Northwest Office

Northwest Regions

Thwarting Invasives in the Pacific Northwest: Success Stories from the Field

With the negative impacts that invasive species have upon the landscapes in the Pacific Northwest and the threats that new invasives pose, it’s easy to forget there are success stories. Native species can reclaim a landscape once invasive plants are removed. Volunteers are willing to spend weekends clearing out knotweed or English ivy. Individual trees have resistance to foreign pathogens. The surveying measures at our ports do prevent invasives from entering the United States and the field surveys identify early infestations that can be eradicated.

Here are two success stories.

Posed for a Comeback: Port-Orford-Cedar

By Richard Sniezko


Pollinations of these Port-Orford-cedar orchard trees will be used to increase resistance
in the next generation. Photo Courtesy of Richard Sniezko 

Port-Orford-cedar (Chamaecyparis lawsoniana, Lawson’s cypress) is a long-lived conifer native to northwestern California and southwestern Oregon. It used to be widely planted in urban landscapes, particularly in North America and Europe until the accidental introduction nearly 100 years ago of a non-native pathogen, Phytophthora lateralis. The pathogen causes Port-Orford-cedar root disease, which can kill large old-growth trees, as well as young seedlings. It led to a decline of the cedar in its native range and in North American urban forests. What was once a multi-million-dollar product for the horticulture industry was no longer profitable. More recently, the disease has also appeared in Europe.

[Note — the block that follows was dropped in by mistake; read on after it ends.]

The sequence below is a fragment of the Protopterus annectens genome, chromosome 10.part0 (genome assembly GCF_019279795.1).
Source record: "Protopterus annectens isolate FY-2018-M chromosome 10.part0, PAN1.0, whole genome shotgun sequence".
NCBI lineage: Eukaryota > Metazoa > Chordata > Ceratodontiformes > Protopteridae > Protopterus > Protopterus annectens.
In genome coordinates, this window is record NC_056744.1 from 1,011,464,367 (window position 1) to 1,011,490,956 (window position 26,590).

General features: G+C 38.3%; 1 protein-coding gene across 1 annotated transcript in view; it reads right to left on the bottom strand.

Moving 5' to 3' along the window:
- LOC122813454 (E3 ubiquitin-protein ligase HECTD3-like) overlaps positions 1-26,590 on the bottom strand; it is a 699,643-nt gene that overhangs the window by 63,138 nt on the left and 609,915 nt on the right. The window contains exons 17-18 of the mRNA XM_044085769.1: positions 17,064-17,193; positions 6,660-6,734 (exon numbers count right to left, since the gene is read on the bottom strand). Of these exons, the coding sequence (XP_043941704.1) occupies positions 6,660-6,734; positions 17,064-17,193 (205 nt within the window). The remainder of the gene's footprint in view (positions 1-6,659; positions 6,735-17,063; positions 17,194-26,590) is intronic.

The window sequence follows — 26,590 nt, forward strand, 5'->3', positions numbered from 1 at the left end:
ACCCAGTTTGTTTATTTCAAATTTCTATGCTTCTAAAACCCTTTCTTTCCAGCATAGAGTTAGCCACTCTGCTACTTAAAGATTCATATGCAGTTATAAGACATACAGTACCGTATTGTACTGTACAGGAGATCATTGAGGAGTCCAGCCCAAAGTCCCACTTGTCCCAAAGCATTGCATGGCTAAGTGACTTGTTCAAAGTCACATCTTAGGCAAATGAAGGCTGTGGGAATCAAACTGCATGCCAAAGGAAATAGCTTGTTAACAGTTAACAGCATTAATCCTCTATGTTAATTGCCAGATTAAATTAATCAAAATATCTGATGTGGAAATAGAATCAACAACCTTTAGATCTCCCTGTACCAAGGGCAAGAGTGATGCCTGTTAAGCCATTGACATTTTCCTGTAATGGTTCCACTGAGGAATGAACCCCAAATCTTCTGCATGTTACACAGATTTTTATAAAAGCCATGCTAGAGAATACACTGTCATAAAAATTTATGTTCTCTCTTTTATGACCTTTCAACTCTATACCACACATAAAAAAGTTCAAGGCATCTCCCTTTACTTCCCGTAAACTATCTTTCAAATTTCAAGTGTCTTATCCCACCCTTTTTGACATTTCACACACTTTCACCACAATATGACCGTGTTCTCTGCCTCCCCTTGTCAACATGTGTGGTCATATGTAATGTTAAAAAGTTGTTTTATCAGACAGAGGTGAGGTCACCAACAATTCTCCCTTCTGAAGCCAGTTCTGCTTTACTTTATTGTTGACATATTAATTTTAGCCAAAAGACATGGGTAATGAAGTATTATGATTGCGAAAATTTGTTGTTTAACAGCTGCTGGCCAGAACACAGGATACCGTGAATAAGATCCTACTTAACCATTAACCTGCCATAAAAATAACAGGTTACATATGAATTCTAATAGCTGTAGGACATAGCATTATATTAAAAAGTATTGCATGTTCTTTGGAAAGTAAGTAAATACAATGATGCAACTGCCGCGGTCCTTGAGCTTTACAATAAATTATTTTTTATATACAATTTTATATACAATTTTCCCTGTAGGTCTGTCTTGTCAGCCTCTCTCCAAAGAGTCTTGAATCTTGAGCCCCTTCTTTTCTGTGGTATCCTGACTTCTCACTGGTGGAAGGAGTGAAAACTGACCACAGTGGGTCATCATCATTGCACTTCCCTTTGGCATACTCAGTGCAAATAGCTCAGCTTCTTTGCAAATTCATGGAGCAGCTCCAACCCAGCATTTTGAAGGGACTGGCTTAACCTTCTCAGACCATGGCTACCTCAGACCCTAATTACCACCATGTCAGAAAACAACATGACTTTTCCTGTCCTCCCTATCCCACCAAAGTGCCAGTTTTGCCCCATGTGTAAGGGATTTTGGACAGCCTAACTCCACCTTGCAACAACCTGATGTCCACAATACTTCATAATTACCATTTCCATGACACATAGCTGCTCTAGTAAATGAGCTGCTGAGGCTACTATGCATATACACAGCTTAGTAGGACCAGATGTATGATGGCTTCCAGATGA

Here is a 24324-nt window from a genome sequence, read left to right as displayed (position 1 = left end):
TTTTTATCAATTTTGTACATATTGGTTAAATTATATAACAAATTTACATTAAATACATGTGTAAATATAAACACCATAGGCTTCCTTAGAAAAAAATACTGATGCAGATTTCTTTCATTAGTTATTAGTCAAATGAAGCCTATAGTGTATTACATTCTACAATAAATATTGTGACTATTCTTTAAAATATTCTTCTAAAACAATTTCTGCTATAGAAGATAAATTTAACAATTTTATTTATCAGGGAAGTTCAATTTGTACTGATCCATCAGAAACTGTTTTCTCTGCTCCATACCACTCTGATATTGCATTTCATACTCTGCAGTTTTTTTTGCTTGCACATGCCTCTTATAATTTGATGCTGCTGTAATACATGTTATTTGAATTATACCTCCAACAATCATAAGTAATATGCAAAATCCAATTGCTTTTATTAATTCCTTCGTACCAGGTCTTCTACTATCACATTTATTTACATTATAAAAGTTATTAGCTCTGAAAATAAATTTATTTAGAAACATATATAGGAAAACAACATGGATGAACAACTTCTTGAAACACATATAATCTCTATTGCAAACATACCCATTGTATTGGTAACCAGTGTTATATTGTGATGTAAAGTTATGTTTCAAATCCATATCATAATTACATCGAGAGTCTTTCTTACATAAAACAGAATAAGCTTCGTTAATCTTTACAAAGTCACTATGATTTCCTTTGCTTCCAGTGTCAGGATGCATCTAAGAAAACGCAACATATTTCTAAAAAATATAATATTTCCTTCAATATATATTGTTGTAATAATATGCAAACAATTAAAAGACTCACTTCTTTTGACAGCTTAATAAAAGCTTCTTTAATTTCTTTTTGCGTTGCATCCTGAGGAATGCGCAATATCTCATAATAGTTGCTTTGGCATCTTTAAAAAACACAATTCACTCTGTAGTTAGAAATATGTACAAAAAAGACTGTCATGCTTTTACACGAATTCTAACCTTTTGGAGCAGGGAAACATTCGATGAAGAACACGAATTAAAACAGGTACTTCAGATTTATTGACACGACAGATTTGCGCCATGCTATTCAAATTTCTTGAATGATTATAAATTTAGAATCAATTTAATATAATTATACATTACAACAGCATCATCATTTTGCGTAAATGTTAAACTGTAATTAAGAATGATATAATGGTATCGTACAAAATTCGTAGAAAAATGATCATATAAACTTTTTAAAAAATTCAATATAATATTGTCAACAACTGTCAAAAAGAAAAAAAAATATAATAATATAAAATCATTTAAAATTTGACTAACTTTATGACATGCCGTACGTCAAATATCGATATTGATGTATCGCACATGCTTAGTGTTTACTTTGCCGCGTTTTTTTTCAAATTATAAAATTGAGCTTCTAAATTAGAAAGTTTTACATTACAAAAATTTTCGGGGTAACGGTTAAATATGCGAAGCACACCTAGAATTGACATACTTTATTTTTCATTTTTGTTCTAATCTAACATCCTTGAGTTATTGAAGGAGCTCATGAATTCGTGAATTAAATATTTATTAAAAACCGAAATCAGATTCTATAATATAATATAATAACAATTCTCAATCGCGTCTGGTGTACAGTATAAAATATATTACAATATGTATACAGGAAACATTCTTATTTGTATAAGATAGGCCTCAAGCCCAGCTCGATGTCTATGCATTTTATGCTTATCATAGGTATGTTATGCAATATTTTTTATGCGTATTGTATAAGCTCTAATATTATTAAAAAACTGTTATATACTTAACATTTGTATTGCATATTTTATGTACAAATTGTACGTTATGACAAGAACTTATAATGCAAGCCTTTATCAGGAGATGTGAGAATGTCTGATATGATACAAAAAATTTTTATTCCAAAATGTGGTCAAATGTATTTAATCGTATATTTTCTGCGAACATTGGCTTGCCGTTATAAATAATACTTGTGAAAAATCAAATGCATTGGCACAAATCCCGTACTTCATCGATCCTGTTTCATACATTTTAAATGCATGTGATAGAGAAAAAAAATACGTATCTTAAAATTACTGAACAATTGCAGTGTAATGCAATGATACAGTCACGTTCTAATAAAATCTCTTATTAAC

Genetic resistance is an organism’s primary line of defense, but it was initially unknown if Port-Orford-cedar had any. Testing at Oregon State University (OSU) confirmed there was some resistance. Because resistance breeding is a vital tool to save our native tree species affected by non-native pathogens and insects, in 1997, a large-scale inter-agency, inter-regional applied resistance program was led by the US Forest Service (USFS) and Bureau of Land Management (BLM). The program was based at the USFS’s Dorena Genetic Resource Center (DGRC) in Cottage Grove, Oregon; the Dorena Genetic Resource Center is an internationally recognized world leader in developing resistant tree populations.